The next stop was Kofiau, another group of islands a little further east. We holed up here at for a few days due to bad weather. We managed to pick up a little cell signal by motoring around one day, halfway to the town on the north side of Kofiau Island.

Our Track and Stops in Kofiau
Click on the Picture to see a larger version

Then we finally made the jump to the west end of Batanta Island. This was another long hop. We thought we had a good anchorage big enough for both boats identified, but once we got there, it was too deep right up to the reef. One boat may have been able to plant a hook somewhere, but definitely not 2. So, with the light waning and a light drizzle, we moved east along the south coast of Batanta, bay by bay, looking for a suitable anchorage. We finally found a deep bay with a river emptying into the end of the bay. Sounding it out, we found anchorable depths that looked like black sand all the way in, with enough room for 2 boats. This turned out to be such a nice rain-foresty place that we stayed for a day to enjoy the birds and the sounds of the waterfall. 00°53.806' S / 130°28.233' E

Anchored Next to a Rainforest

Birdwatching at Sunset on Batanta

We spent a few more days poking east along the south coast of Batanta before finally arriving in Sorong on February 28. We couldn't really dally, however, because Screensaver HAD to get to Sorong to renew their visas.

We spent one night at Yefman Island--the site of a World War II Japanese airfield. After walking around and asking a few of the locals, we found a few bunkers still around.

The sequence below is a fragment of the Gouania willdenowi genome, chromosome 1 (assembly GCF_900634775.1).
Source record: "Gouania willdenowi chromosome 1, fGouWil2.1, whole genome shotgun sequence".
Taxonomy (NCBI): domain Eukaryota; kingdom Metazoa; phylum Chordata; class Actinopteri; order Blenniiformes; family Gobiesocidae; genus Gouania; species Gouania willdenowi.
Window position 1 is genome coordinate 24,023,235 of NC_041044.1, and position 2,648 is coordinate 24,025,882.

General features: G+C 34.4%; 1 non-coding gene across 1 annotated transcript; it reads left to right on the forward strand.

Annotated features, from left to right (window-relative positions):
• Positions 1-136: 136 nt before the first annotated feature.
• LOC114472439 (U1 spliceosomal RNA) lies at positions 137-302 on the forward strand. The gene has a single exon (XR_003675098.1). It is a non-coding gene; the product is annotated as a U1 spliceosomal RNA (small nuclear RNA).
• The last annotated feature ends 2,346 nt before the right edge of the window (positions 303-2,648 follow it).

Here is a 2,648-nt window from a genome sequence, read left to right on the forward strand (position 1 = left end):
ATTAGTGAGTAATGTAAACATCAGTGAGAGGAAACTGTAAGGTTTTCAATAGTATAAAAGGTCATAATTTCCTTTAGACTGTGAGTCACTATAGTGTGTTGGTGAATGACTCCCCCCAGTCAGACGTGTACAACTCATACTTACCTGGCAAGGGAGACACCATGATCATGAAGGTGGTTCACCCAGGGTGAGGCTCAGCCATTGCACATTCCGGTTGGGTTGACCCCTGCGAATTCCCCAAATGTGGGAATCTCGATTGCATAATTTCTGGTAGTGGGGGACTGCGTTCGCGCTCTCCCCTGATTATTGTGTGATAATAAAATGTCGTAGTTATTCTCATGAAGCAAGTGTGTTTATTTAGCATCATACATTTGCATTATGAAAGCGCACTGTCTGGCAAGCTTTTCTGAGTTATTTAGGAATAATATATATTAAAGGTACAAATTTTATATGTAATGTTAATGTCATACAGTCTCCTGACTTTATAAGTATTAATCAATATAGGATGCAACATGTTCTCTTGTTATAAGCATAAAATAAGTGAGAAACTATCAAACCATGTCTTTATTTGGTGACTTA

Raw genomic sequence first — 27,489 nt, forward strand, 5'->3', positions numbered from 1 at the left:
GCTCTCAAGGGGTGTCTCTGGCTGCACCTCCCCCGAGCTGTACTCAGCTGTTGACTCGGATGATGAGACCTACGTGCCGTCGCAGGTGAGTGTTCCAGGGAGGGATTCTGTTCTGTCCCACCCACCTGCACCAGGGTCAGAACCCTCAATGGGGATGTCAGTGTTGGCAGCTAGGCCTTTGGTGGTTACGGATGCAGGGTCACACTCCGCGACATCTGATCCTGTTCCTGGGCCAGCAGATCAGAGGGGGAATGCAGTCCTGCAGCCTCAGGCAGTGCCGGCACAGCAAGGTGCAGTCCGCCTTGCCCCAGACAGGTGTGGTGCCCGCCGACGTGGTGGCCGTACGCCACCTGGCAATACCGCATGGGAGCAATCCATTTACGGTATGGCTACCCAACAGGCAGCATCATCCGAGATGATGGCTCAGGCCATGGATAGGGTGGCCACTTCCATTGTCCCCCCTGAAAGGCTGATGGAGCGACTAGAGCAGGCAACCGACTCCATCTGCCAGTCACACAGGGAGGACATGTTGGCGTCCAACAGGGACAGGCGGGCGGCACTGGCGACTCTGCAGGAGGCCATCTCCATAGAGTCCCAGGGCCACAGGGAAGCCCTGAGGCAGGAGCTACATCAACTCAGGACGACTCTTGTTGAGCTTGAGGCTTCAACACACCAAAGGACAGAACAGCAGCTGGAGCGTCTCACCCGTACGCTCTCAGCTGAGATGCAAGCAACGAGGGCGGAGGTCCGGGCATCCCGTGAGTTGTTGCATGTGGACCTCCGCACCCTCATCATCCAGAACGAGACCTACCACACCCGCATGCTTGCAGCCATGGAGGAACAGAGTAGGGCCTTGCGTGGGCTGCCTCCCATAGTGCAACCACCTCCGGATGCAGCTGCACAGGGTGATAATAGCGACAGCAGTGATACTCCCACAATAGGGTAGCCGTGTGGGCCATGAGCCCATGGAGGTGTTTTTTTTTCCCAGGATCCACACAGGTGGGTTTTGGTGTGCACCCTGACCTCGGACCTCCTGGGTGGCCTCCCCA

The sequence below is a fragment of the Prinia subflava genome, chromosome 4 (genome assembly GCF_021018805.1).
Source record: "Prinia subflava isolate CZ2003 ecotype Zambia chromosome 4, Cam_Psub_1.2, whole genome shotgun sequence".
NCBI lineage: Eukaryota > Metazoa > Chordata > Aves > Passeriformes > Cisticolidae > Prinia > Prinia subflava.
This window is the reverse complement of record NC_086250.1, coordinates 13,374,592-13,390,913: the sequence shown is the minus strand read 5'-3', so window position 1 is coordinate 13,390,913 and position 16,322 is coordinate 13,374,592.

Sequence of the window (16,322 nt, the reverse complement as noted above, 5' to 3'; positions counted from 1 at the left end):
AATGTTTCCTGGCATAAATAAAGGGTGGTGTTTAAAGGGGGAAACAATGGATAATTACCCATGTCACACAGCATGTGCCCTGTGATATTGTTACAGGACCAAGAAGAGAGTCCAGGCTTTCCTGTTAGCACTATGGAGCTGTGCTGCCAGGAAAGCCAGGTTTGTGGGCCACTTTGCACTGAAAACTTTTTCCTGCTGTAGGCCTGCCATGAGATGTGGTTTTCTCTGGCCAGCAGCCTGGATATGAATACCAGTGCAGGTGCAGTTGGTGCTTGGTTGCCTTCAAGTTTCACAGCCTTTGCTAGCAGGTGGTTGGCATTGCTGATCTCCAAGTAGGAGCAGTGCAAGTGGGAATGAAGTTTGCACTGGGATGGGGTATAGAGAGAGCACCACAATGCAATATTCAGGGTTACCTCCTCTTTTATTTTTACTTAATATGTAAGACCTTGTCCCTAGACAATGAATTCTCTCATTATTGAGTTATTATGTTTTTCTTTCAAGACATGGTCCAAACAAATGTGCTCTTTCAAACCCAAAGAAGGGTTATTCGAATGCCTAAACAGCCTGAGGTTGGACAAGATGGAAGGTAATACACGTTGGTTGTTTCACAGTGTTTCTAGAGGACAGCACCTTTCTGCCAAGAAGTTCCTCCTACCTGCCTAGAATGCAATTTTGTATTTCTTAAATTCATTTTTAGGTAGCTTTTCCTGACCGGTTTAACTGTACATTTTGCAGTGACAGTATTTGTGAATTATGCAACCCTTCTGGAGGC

A WW2 Bunker at Yefman Island

Our last anchorage was a day anchorage off tiny/beautiful Matan Island.  Yanina just HAD to go visit the beautiful sand spit, and what looked like nice coral for snorkeling.  So we tagged along.  It does look beautiful, but it's a lousy anchorage (too much coral), the locals want to charge you for stepping ashore, and the snorkeling wasn't very good (murky water).

Beautiful Looking but Crappy Anchorage at Matan Island

An afternoon squall was brewing, so we left Screensaver there and went for a better anchorage.

Guess who we finally hooked up with in Sorong, at Wick's Tampa Garam Marina? Our old Soggy Paws. Poor girl had been stored for 2 years--the owner, whom we had hope to hook up with in 2020, had left her at the marina to fly home to Australia for 2 weeks. Then COVID happened, and he didn't get back for 2 years. There was supposed to be some caretaking going on, but no boat does well sitting for 2 years.

We did eventually meet John, and actually shared an anchorage with him for a few weeks... but that's a story for another blog post.